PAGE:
Play in the city: the spaces of spontaneous (or ‘pick-up’) basketball games

Mark Ball

By Mark Ball, on November 24th, 2015

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Phil Jackson, perhaps the greatest coach in basketball’s history, describes the perfect game as when players ‘do without thinking’. As with many sports and activities, true joy comes from the flow of action and reaction, as players engage in the dance of what we call ‘pick-up’ basketball. When I find myself in a new city I tend to seek out a basketball court, and though the people, gestures and rules may vary, I’m always far more struck by the similarities between the practices – how quickly players feel at home.

Thinking of the diverse cityscapes we negotiate daily, of what Doreen Massey called a particular ‘throwntogetherness’ of people, I slowly began to reflect on the importance of play in the city. Take a snapshot of a city and we may see ‘diversity’, even a ‘cosmopolitan vision’, but you might also see a lack of intimacy; are we really engaging with diversity by sharing a train, a bus or a lift? This could be described as ‘parallel existence’, and I hope that play (through basketball) can disrupt this.


Habitual encounter

We’re all guilty at times of ‘being in our own world’ in public; from checking emails on the bus to work, catching up with a missed radio show, or in such a rush that we have no time for the outside world – circumstances only becoming more regular as the 21st century rolls on. As much as we might champion the value of public space, I would challenge us to think how often we are really in it. One can point to the various instruments that lead to this behavior, as ‘work space’ spills into public space through the power of the smart phone, and commutes become longer and less pleasant as cities swell in size and population, yet what remains is that our newfound togetherness in the city does not necessitate intimacy.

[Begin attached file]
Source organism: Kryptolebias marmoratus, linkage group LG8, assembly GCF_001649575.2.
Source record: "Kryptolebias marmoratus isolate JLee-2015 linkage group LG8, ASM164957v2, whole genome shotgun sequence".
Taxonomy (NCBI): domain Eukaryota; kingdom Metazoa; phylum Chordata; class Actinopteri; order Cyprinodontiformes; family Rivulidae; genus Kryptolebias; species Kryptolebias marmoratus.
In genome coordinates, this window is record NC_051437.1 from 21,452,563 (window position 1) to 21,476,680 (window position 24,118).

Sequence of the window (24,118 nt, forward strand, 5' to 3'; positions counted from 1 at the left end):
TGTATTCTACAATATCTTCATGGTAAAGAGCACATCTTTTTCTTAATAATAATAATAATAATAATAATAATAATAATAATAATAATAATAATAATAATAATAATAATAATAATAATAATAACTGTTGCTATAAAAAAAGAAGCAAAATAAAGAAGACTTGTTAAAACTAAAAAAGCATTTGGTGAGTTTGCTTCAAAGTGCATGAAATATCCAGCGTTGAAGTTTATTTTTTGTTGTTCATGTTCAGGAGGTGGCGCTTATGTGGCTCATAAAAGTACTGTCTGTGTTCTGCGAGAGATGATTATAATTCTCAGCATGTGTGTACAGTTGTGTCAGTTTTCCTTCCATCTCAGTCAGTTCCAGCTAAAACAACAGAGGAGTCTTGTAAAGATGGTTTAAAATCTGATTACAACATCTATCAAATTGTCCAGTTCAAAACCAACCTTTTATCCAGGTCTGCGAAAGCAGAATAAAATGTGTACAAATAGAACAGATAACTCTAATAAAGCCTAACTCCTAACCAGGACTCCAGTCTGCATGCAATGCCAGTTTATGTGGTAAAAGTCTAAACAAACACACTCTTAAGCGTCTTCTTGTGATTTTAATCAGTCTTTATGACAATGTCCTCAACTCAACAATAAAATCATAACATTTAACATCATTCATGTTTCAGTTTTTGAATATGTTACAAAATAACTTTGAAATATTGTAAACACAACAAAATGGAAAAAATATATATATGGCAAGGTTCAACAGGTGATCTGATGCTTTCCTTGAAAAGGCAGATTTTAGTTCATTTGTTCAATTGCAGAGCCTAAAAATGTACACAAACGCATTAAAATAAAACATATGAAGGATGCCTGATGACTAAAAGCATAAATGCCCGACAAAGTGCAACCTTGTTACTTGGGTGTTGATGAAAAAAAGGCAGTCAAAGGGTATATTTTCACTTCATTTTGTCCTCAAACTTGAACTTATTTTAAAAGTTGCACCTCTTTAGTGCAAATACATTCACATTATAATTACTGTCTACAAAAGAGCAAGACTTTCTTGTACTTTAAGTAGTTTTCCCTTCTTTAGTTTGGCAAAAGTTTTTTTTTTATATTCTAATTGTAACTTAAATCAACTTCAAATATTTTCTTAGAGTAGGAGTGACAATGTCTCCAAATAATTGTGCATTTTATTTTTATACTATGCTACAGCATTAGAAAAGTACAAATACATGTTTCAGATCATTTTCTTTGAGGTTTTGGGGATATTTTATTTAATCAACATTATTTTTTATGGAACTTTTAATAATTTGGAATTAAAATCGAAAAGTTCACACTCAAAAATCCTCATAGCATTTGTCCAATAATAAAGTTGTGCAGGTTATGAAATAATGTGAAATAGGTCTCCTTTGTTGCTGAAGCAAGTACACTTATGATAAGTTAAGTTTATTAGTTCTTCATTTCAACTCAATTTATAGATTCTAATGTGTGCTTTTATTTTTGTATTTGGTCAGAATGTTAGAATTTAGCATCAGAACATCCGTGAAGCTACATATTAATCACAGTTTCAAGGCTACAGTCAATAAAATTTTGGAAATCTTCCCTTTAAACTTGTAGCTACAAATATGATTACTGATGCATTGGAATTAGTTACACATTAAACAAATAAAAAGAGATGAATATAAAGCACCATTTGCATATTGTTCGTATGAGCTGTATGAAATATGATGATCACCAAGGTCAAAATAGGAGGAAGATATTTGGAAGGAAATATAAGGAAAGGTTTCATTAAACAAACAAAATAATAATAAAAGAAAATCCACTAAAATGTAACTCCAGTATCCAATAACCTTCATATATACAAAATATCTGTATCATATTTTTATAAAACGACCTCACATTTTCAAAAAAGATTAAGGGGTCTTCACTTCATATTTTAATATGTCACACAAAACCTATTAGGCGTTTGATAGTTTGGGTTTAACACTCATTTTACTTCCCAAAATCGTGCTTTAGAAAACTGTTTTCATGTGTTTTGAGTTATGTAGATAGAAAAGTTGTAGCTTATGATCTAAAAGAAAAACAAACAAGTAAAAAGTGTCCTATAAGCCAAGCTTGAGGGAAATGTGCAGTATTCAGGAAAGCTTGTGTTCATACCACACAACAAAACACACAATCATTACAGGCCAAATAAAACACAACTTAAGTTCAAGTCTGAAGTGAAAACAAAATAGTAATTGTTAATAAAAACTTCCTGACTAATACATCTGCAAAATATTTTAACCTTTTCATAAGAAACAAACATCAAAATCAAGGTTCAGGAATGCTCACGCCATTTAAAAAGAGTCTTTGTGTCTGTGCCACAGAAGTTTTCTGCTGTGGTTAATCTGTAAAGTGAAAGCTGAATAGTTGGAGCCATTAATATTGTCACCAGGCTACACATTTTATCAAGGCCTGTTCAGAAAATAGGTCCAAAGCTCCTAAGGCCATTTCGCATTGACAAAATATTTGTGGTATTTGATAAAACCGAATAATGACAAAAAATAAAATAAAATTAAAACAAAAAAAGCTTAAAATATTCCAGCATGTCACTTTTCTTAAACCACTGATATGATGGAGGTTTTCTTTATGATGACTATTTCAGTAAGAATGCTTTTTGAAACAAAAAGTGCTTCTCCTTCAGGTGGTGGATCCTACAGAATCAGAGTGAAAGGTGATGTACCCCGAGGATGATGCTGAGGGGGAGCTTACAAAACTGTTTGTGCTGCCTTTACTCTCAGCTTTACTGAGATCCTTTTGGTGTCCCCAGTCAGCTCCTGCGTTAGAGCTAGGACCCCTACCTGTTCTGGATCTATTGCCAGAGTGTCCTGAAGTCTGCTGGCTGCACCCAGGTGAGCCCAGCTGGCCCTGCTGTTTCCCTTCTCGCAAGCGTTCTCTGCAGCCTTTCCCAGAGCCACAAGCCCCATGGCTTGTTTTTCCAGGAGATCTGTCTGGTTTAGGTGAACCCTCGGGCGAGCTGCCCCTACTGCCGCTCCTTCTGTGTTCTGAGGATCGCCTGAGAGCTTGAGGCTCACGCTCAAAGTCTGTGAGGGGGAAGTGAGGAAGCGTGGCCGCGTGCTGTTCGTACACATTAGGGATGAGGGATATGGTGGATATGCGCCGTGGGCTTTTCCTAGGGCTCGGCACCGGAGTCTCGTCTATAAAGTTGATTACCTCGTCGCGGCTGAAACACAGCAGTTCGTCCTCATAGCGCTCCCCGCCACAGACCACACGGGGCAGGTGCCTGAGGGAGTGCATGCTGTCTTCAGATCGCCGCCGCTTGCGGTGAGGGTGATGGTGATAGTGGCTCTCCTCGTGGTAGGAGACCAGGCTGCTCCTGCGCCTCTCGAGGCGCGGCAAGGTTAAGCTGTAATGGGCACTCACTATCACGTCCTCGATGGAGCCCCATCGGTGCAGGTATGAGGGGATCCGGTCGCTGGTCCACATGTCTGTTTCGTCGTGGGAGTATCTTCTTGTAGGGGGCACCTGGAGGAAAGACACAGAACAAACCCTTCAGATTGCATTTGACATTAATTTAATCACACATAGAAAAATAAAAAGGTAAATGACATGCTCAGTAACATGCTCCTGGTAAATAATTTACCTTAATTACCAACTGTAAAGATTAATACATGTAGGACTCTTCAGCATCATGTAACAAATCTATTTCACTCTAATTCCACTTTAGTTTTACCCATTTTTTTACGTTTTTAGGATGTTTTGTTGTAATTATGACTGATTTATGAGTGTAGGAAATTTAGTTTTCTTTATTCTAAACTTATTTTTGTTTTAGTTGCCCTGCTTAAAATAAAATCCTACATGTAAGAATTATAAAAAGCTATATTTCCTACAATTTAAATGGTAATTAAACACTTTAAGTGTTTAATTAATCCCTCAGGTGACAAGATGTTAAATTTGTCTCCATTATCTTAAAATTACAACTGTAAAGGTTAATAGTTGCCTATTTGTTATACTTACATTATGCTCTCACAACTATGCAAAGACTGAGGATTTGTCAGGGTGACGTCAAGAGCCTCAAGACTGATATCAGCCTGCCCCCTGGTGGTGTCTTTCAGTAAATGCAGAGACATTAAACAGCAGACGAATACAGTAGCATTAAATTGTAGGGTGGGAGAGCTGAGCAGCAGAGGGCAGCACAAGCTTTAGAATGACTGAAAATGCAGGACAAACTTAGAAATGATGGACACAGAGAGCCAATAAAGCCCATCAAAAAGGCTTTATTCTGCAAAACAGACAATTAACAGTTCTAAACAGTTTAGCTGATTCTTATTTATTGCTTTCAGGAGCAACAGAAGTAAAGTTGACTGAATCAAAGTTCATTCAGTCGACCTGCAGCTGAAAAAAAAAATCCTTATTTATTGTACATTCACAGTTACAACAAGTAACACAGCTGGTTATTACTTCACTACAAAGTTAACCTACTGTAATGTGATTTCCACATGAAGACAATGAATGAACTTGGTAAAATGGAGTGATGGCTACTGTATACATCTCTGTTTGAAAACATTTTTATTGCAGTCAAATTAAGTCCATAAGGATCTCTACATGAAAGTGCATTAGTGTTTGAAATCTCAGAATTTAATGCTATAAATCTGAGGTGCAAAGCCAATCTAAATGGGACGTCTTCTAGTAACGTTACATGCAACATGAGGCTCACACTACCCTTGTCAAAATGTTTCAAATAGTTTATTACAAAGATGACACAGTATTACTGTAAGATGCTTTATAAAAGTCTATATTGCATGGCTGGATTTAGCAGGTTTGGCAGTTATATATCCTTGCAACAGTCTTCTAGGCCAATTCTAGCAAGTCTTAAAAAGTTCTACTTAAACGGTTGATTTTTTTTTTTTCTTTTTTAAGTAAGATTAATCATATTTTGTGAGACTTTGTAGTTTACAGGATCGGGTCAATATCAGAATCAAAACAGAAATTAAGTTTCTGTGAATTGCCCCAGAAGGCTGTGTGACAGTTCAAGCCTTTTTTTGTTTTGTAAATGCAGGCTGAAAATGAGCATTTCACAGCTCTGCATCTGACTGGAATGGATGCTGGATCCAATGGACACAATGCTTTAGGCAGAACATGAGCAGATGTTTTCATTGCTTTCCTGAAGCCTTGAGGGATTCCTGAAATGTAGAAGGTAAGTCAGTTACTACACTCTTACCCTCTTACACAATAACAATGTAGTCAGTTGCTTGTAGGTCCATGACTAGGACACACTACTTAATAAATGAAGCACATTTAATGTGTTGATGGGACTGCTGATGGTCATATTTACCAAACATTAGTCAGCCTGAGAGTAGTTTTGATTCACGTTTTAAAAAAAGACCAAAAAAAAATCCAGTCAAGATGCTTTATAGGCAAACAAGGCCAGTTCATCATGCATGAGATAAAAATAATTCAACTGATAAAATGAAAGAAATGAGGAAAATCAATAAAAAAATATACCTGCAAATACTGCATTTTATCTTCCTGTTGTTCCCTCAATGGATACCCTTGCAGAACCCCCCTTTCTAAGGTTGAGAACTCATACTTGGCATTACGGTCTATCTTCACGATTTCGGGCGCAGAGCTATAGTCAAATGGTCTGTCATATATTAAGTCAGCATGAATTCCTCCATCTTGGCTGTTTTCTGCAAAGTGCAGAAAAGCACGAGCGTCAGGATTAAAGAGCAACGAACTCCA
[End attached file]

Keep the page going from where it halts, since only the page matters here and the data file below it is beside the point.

But why is this important? To answer this, you would have to accept that positive encounters with a variety of people are a good thing for society broadly. You would also have to hope that prejudiced views can be tackled and lessened by positive encounters on a variety of platforms, yet can be entrenched by a lack of meaningful contact. Enter the basketball courts…

…where strangers play. Quentin Stevens, in his study of urban landscapes, cites play as those moments we ‘step outsider (ourselves)’. Like the description of basketball I began with, in playing we ‘do without thinking’, and give rise to a different way of being in the city:

A BASKETBALL PERSPECTIVE: Brooklyn, NY from Mark Ball on Vimeo.

My insight into ‘pick-up’ basketball, filmed in Brooklyn this summer.

Strangers rarely stay strangers in ‘pick-up’ basketball. Not only are the players animated in physical activity, but the game requires competitors to work in synchronicity. What makes ‘pick-up’ different from basketball more generally is that it remains both informal and spontaneous, and relies on new people continuously joining the game. Whilst in New York this summer I had the joy of playing at Brooklyn Bridge Park, by far the best public basketball facility I have ever seen. Located within the newly remodeled park, a dozen perfectly kept courts play host to many games everyday, bringing people together from across Brooklyn and Manhattan. Given its stunning backdrop and central location, the courts embodied a celebration of ‘pick-up’, and I have never felt so empowered as a player before or since.

To use a tired sports cliché, ‘pick-up’ is more than a game. In a city, the four corners of a basketball court can facilitate new friendships, and can bring together people who may have otherwise never met; for the ‘throwntogether’ tapestry of the multicultural city, a basketball court actually allows us to be thrown together! In the modern cityscape, can we have some more room to play?

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